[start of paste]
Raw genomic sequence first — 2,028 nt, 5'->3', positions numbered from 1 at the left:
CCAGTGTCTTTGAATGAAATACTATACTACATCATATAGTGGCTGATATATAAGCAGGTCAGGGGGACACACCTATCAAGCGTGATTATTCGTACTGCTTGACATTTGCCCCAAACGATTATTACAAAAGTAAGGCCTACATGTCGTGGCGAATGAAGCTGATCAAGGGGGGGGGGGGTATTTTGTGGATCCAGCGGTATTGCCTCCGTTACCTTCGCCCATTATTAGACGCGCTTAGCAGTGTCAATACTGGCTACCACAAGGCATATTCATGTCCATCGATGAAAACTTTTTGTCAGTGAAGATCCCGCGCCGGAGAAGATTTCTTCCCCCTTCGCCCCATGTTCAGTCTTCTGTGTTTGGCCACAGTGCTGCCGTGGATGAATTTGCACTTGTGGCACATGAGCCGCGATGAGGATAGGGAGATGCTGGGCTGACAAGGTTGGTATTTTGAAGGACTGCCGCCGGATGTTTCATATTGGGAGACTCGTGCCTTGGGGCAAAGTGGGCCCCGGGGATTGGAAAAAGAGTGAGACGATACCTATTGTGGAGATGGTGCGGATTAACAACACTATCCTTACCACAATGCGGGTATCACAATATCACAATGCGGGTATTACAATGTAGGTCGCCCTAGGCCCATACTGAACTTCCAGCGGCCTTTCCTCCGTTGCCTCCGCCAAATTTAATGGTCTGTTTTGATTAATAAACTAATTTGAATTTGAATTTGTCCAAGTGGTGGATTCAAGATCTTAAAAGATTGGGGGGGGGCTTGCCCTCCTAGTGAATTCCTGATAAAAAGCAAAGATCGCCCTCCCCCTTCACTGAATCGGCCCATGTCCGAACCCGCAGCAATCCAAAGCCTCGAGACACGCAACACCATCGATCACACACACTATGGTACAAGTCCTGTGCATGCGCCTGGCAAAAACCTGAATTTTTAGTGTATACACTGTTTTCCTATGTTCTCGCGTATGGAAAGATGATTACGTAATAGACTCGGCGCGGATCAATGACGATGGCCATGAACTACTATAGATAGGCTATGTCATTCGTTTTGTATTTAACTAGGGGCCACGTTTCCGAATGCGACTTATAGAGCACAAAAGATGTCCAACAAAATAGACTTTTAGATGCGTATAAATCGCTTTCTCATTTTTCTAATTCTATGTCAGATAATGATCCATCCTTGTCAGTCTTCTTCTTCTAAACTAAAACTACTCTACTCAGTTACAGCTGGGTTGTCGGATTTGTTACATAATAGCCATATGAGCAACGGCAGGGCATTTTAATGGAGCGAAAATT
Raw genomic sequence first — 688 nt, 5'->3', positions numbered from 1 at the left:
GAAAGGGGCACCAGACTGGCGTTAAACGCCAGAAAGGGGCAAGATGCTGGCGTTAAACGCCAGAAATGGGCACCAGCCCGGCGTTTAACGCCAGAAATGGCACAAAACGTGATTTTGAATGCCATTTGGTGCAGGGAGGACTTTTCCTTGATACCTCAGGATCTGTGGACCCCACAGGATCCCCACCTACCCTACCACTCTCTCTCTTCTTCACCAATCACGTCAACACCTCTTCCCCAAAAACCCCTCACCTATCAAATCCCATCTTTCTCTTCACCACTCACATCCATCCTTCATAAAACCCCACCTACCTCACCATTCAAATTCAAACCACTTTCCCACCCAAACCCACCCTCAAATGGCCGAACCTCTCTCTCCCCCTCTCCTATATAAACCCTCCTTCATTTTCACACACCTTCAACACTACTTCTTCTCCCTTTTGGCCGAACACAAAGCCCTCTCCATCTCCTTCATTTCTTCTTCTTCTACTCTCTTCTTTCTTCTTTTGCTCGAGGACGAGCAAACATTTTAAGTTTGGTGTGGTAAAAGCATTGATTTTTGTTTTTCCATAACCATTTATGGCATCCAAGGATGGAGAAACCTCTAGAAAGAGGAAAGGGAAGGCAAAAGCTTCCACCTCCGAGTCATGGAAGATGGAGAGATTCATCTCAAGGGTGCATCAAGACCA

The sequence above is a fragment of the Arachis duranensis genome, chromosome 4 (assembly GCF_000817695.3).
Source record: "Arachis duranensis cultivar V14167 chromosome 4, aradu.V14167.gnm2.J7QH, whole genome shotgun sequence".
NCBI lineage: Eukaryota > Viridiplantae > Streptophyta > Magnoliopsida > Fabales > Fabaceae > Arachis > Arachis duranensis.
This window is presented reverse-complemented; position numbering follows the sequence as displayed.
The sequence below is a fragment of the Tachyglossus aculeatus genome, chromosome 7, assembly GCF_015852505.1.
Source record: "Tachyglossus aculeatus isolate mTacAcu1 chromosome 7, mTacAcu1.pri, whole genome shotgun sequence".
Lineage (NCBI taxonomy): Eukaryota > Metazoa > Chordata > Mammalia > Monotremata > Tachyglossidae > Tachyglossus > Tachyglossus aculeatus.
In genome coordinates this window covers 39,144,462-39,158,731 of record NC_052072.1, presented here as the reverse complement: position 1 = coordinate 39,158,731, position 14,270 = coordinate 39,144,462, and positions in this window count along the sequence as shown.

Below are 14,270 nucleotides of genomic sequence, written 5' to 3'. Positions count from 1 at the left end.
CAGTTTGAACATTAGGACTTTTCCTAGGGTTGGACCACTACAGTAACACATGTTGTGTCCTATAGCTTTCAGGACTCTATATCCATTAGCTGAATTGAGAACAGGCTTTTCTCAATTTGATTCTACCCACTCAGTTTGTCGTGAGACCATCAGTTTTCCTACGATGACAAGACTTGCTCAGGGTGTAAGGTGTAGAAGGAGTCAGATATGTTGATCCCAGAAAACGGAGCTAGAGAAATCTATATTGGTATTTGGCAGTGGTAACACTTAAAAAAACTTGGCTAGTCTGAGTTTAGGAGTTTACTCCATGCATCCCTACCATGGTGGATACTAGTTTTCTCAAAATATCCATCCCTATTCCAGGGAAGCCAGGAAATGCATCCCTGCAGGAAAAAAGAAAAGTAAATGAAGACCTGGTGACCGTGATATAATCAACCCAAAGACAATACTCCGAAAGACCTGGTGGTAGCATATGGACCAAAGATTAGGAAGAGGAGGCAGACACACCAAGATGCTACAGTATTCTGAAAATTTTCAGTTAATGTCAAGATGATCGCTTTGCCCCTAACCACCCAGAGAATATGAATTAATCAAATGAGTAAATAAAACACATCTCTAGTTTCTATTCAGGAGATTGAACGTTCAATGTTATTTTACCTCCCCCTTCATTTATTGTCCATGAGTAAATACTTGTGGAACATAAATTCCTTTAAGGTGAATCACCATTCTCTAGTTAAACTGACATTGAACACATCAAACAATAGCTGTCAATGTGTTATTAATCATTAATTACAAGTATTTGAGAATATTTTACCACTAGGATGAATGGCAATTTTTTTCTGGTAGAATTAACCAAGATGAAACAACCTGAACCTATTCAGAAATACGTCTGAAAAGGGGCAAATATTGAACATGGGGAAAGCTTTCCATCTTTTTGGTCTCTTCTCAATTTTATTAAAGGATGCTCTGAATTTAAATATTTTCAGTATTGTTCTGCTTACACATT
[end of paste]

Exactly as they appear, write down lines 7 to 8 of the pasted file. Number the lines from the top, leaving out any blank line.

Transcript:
NCBI lineage: Eukaryota > Viridiplantae > Streptophyta > Magnoliopsida > Fabales > Fabaceae > Arachis > Arachis duranensis.
This window is presented reverse-complemented; position numbering follows the sequence as displayed.